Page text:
By Julie Deering and Ed Clark
The farm sector’s debt-to-asset ratio is expected to decline from a projected 10.6% at the end of 2012 to 10.2% at the end of 2013, according to USDA. Meanwhile, the debt-to-equity ratio is expected to decline from 11.9% in 2012 to 11.3% in 2013.
With such historically low levels of debt relative to assets and equity, farmers are better insulated from risks associated with commodity production, changing macroeconomic conditions and any fluctuations in farm asset values that might occur due to changing demand for agricultural assets.
Feed Demand Is Corn’s Bright Spot
The specter of a 1.8 billion bushel corn carryover for 2013-14 is sobering price news, but keep your eyes peeled on one of the most important demand hot spots that spells good news: livestock. Feed use of corn led all other categories in 2007-08, at 5.9 billion bushels, but for 2012-13 it was just 4.4 billion, according to USDA. That’s a 1.5 billion bushel drop in corn feed demand, and feed use today has fallen to the No. 2 demand spot behind ethanol. Just think where December 2013 corn futures would be with that 1.5 billion demand back right now.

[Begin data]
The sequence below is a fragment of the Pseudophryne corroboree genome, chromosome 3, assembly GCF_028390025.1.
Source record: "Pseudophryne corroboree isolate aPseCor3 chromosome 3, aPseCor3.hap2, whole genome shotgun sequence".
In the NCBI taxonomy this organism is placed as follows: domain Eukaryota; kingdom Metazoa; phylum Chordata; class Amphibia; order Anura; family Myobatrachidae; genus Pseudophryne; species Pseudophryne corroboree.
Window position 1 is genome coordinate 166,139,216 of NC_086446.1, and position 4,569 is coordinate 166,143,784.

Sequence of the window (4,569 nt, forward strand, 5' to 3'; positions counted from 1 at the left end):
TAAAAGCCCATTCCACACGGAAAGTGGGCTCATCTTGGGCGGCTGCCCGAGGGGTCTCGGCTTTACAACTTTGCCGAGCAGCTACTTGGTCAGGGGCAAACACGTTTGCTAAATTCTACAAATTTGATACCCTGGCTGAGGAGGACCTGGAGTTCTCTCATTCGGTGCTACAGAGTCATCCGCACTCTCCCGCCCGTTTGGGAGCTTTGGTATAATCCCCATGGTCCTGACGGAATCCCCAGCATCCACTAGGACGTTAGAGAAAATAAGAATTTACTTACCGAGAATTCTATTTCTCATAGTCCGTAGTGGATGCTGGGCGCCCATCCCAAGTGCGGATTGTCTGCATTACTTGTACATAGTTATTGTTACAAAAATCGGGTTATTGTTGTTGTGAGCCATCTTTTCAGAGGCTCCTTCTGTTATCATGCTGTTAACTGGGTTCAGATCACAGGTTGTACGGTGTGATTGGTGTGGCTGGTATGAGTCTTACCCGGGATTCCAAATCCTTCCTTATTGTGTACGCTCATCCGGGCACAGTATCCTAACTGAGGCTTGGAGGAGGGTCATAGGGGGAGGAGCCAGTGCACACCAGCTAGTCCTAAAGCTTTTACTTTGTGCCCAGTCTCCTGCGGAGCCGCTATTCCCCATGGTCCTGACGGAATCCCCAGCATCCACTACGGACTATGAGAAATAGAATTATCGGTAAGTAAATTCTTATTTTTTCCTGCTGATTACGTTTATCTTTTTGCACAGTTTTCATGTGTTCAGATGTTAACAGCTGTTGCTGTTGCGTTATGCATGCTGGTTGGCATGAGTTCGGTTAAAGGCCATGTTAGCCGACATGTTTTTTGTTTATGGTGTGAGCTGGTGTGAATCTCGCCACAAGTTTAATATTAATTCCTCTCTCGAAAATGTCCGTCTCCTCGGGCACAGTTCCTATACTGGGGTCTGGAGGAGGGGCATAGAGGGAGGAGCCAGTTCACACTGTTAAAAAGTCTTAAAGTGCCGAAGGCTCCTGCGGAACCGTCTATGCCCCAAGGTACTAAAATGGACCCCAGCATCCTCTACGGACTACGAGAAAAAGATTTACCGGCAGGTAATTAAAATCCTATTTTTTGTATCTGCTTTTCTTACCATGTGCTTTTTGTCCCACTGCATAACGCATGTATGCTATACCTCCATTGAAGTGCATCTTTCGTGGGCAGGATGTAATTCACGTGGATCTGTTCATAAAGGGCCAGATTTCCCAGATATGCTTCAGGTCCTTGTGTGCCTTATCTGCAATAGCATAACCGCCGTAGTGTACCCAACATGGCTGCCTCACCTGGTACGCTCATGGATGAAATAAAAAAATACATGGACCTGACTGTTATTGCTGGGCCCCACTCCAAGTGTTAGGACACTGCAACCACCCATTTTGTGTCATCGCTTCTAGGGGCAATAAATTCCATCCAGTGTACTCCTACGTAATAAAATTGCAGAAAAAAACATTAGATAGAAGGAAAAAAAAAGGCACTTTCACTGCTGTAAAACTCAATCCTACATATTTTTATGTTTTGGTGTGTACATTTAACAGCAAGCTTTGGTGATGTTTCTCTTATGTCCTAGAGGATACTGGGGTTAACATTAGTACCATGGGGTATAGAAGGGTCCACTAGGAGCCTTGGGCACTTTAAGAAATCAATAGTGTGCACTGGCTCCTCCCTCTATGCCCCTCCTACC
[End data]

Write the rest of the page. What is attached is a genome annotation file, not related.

"It is conceivable that feed use could increase to the 5.2-billion-bushel range in front of us as the livestock sectors grow," says Scott Brown, ag economist at the University of Missouri. That’s huge, and it would mean an additional 800 million bushels of corn demand, catapulting feed use back ahead of ethanol as the No. 1 use category.
What would allow feed use to rebound? The combination of cheaper feed costs, growing U.S. and global economies, and in many states the end of a multi-year drought would allow most livestock producers to become profitable this fall and into 2014, Brown says.